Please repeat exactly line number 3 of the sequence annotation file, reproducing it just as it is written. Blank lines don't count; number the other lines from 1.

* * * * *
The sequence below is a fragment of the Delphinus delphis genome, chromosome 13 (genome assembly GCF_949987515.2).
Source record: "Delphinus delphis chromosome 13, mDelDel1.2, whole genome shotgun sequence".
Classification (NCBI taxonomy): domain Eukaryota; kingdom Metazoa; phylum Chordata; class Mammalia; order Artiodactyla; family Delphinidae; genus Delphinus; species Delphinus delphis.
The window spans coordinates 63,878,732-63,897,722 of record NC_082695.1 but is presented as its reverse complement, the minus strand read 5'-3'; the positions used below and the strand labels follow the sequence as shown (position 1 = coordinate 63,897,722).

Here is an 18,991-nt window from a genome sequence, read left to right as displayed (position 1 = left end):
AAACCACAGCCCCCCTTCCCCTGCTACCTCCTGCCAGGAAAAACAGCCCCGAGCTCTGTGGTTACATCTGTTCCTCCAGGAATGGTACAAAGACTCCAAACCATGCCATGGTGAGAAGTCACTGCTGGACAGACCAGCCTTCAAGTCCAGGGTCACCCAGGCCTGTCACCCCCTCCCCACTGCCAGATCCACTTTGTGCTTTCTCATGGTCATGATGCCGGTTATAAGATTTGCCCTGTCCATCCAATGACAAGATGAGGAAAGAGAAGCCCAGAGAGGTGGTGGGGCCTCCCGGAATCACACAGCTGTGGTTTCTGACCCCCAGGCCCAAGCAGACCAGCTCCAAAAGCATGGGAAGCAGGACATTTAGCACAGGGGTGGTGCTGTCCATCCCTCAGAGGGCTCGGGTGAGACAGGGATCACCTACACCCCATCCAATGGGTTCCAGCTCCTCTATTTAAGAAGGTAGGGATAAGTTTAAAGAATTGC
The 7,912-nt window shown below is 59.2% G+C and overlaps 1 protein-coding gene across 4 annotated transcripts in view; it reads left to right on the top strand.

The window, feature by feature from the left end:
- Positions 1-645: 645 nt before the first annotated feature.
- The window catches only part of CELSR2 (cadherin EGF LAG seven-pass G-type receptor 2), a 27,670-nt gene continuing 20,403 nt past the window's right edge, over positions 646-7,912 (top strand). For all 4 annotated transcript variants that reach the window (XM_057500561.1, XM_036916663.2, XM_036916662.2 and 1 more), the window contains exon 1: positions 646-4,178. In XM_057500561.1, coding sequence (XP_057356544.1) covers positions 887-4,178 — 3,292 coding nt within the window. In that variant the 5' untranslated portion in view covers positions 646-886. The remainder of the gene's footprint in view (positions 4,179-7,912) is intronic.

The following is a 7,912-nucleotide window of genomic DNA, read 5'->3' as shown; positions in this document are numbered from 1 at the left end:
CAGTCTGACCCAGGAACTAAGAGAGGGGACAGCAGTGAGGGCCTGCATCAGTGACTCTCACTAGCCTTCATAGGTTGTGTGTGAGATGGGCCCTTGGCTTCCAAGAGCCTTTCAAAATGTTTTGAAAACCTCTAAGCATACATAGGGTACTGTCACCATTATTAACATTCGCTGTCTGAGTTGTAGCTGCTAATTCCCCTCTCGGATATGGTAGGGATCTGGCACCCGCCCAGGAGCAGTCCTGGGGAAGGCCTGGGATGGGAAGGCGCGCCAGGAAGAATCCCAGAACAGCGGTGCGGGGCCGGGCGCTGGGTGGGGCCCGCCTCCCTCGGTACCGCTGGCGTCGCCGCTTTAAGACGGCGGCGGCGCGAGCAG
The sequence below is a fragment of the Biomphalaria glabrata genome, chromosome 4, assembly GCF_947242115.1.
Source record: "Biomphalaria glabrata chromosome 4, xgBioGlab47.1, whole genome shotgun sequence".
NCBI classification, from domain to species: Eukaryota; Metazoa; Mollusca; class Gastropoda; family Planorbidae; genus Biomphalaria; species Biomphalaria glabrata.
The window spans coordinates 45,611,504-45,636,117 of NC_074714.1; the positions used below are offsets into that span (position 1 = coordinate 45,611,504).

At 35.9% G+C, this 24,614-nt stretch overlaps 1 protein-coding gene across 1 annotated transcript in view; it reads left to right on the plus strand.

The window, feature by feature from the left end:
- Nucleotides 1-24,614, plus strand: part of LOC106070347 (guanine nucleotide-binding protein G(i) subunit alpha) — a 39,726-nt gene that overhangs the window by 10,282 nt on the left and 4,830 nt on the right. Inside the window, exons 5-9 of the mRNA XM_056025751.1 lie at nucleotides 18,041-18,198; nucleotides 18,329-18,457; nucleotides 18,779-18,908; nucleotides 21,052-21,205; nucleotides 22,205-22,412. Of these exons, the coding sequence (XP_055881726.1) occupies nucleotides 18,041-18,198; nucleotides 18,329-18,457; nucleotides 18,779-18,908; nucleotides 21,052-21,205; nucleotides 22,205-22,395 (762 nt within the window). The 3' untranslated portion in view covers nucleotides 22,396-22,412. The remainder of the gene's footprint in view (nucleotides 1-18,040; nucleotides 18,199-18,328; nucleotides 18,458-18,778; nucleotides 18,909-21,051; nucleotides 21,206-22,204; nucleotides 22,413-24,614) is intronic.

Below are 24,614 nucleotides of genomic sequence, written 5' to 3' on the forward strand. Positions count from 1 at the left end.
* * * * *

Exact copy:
Classification (NCBI taxonomy): domain Eukaryota; kingdom Metazoa; phylum Chordata; class Mammalia; order Artiodactyla; family Delphinidae; genus Delphinus; species Delphinus delphis.